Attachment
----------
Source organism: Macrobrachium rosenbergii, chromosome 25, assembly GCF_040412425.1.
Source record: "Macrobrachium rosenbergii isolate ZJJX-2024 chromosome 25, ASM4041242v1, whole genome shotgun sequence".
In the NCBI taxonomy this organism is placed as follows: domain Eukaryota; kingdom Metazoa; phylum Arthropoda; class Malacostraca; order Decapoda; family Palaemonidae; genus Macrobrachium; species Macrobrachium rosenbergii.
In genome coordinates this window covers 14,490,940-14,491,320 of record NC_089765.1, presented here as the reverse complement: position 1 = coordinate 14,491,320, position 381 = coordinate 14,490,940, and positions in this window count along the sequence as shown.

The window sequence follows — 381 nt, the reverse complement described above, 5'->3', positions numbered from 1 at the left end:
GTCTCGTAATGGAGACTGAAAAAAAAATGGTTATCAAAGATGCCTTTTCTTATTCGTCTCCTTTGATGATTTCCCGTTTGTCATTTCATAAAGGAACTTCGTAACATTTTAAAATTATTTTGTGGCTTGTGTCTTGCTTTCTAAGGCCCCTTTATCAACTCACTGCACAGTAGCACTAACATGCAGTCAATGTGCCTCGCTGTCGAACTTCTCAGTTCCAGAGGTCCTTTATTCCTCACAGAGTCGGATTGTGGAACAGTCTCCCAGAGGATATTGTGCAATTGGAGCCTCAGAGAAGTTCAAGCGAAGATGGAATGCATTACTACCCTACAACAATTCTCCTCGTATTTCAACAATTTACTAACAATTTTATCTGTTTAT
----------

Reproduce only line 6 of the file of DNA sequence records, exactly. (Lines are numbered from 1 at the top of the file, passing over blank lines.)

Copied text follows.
GTCTCGTAATGGAGACTGAAAAAAAAATGGTTATCAAAGATGCCTTTTCTTATTCGTCTCCTTTGATGATTTCCCGTTTGTCATTTCATAAAGGAACTTCGTAACATTTTAAAATTATTTTGTGGCTTGTGTCTTGCTTTCTAAGGCCCCTTTATCAACTCACTGCACAGTAGCACTAACATGCAGTCAATGTGCCTCGCTGTCGAACTTCTCAGTTCCAGAGGTCCTTTATTCCTCACAGAGTCGGATTGTGGAACAGTCTCCCAGAGGATATTGTGCAATTGGAGCCTCAGAGAAGTTCAAGCGAAGATGGAATGCATTACTACCCTACAACAATTCTCCTCGTATTTCAACAATTTACTAACAATTTTATCTGTTTAT